6:27 am ET
Oct 11, 2015
The revival is out there.
Most people will have to wait until January to see the eagerly awaited return of “The X-Files,” the classic TV thriller of strange, unexplained phenomena and government conspiracies. But for 3,000 rabid fans, the future is now: The first of the six new “X-Files” episodes had its U.S. premiere Saturday to a packed hall at New York Comic Con, drawing a raucous, enthusiastic response that seemed to surprise even those who made the show.
Fans cheered everything from the reappearances of the show’s familiar characters — Agents Mulder and Scully, Assistant Director Skinner — to the iconic theme music and the slogan “The Truth is Out There.” Even bits of business like the appearance of Mulder’s old FBI office, pencils still embedded in the ceiling after all these years, were well-received.
“I felt like the pencils got the biggest cheer of the night,” quipped David Duchovny, Agent Mulder himself, speaking to reporters after the screening.
More seriously, he told the crowd he was “grateful to all you guys and to [series creator Chris Carter] for making it possible to come back and play this character again.” He said it “just feels right” to be bringing the show back now.
From the evidence of the first episode, anyone who liked the original show will like the reboot. A (mostly) spoiler-free recap: Since the last time we saw Mulder and Scully (Gillian Anderson), they’ve broken up as a couple, gone on with their lives and put the X-Files behind them — well, Scully has; Mulder not so much. But they’re drawn back in by a Glenn Beck-esque right-wing talk-show host (Joel McHale) as obsessed with conspiracies as Mulder is, and the new investigation that leads Mulder to question just how much he really knows about what he’s been fighting to uncover all these years.
While the episode has plenty of callbacks to the original show, it’s newbie-friendly. The episode opens with a long voice-over from Mulder recapping everything new fans need to know. (Duchovny said his reaction to that speech was, “I don’t have to memorize that, do I?”)
And new fans there are. Mitch Pileggi, who plays Skinner, observed that there were plenty of teenagers in the crowd too young to have seen the original show when it first aired from 1993 to 2002. “We have not only held our fans, but we have new generations,” he said. (Anderson was absent, but she sent a video greeting for the fans.)
The show’s return seems well-attuned to an era when public paranoia and belief in government conspiracies has gone mainstream, from Edward Snowden on down, with an alphabet soup of chatter from the NSA to GMOs. Indeed, Carter said, he’s drawn creative inspiration from it and worked it into the show’s storylines. He’s even been to conventions of conspiracy buffs.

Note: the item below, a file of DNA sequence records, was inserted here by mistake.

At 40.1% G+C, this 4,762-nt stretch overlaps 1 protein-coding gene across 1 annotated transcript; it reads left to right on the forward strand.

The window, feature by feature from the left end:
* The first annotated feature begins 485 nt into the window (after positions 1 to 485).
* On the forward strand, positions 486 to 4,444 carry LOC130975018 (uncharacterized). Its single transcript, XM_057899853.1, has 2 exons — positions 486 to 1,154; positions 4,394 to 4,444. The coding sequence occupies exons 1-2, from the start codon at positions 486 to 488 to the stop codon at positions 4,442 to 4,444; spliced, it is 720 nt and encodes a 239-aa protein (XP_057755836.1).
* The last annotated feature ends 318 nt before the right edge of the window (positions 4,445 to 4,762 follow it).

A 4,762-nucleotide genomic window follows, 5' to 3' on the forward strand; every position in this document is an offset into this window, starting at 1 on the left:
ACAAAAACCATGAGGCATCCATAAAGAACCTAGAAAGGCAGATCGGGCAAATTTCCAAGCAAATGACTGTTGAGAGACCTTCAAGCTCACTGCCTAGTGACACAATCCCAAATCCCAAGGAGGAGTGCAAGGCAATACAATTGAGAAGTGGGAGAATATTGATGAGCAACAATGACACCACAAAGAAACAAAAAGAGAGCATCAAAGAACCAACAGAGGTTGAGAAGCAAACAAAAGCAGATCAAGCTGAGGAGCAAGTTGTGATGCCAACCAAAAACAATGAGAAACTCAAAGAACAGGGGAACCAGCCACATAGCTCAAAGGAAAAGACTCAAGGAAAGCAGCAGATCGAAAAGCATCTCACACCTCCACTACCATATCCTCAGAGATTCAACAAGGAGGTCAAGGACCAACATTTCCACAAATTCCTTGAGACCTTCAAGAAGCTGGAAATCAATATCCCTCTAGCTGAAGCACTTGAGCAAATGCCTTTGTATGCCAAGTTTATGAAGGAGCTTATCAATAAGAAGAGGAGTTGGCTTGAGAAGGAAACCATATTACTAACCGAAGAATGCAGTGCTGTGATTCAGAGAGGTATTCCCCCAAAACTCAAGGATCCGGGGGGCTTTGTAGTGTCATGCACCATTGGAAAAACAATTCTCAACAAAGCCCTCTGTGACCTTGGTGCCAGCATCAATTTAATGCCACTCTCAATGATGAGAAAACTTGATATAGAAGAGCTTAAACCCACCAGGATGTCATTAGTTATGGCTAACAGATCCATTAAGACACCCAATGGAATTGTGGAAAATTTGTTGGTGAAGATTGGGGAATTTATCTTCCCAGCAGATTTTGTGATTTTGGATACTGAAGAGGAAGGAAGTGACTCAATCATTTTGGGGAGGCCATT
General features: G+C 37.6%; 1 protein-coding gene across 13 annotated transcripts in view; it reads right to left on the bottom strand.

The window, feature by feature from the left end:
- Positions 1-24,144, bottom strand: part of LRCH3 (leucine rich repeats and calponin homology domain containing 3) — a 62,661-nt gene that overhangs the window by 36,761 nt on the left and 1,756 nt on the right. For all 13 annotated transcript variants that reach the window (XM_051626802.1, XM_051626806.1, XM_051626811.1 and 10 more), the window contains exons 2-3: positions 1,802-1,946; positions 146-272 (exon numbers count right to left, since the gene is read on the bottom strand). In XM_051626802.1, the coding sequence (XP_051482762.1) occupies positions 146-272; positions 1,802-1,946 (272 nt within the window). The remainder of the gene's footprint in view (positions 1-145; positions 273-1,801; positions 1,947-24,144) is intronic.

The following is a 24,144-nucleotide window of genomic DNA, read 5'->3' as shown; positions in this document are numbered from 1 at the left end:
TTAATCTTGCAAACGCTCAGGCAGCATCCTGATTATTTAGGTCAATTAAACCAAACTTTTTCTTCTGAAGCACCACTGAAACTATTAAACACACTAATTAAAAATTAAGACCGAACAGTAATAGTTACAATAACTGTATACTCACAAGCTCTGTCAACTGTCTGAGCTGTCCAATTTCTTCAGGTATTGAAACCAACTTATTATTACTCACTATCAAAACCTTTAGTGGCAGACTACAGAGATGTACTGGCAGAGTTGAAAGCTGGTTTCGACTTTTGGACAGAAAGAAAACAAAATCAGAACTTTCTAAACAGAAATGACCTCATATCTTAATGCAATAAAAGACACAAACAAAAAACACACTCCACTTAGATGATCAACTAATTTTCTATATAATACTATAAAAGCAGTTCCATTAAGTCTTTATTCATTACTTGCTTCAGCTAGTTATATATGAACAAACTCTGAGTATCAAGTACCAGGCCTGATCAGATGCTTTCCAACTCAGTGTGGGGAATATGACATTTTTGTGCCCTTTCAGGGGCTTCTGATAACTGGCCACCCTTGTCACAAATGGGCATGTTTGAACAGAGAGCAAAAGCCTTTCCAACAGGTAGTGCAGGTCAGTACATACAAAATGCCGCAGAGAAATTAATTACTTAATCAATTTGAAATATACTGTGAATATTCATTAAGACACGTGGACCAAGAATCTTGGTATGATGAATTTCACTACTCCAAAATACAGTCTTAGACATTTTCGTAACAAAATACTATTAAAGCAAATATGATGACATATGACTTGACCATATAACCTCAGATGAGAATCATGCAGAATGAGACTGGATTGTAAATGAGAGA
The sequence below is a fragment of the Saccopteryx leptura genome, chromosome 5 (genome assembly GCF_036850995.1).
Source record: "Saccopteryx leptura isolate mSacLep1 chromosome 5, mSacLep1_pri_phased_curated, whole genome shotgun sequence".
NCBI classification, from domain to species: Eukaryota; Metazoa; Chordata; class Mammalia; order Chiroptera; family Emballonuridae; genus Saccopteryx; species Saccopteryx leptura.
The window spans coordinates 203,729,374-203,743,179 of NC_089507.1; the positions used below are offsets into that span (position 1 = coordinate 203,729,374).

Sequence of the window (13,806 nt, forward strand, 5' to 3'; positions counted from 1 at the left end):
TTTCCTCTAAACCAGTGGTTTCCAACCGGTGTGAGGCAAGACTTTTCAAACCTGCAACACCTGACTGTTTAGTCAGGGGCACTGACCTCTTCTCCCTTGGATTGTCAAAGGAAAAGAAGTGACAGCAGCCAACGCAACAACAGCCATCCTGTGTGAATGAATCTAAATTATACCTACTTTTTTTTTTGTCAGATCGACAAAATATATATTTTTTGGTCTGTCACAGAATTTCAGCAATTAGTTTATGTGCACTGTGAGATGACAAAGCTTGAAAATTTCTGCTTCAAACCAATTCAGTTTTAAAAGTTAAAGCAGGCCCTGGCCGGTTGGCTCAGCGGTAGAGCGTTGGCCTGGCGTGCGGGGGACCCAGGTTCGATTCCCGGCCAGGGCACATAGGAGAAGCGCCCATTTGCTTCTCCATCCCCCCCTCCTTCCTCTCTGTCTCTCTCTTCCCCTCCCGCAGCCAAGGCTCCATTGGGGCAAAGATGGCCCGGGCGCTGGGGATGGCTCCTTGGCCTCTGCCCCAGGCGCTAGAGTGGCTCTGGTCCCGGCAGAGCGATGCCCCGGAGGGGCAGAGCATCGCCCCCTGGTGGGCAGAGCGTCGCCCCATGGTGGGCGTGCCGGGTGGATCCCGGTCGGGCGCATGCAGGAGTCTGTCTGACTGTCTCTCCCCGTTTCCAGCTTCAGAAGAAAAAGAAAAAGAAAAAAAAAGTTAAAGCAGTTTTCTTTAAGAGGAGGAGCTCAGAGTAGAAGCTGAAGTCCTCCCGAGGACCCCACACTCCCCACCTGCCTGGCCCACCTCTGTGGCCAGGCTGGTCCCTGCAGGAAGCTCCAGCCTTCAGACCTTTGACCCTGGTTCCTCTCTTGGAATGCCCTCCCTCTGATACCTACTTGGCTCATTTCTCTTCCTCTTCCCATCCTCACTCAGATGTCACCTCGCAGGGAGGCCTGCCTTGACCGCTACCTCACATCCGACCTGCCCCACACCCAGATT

“It’s a perfect time to be telling X-Files stories,” Carter told the fans after the screening. “It gives us a lot of stuff to write about.”
As was the case in the original show, the reboot will mix “mythology” episodes — those focusing on the show’s overarching conspiracy involving alien technology — with standalone, monster-of-the-week-style episodes. The first of the six episodes is a mythology episode, followed by four standalones — written by the original show’s writers like Darin Morgan, Glen Morgan and James Wong — and then another mythology episode will wrap up the mini-season.
The possibility of an “X-Files revival has been discussed for years, but there was no apparent interest in another film installment after 2008′s “The X-Files: I Want to Believe” was unsuccessful at the box office, and Duchovny didn’t want to go back to the TV grind of a 22-episode season. But when new TV models involving shorter runs and limited series began to appear in recent years, he said, “I thought, oh, maybe we can do this.”
The marketing for an X-Files series in 2015 is very different from what it used to be, though, including the very idea of premiering the show for the fans 3 1/2 months early. “I just hope the buzz, if there is any buzz, lasts till January,” Carter said.
Carter wouldn’t say if there will be further episodes beyond the coming six-episode run, but he’s got no shortage of ideas. “Every time I open the paper, I see something that would be an interesting X-File,” he said.
Other items that came up during the panel and interviews:
– The Lone Gunmen, Mulder’s conspiracy-buff friends and allies, “are back,” Carter said. How precisely that’s going to happen is yet to be revealed, since the Gunmen were killed in their last appearance.
– Similarly, the fate of William, Scully and Mulder’s son from the series who was given up for adoption and who would now be a teenager, will be “investigated” and “harkened to,” Carter said.
– Almost dropped in as an afterthought, via an onscreen graphic at the very end of the panel: The original series will soon be rereleased on Blu-Ray for the first time.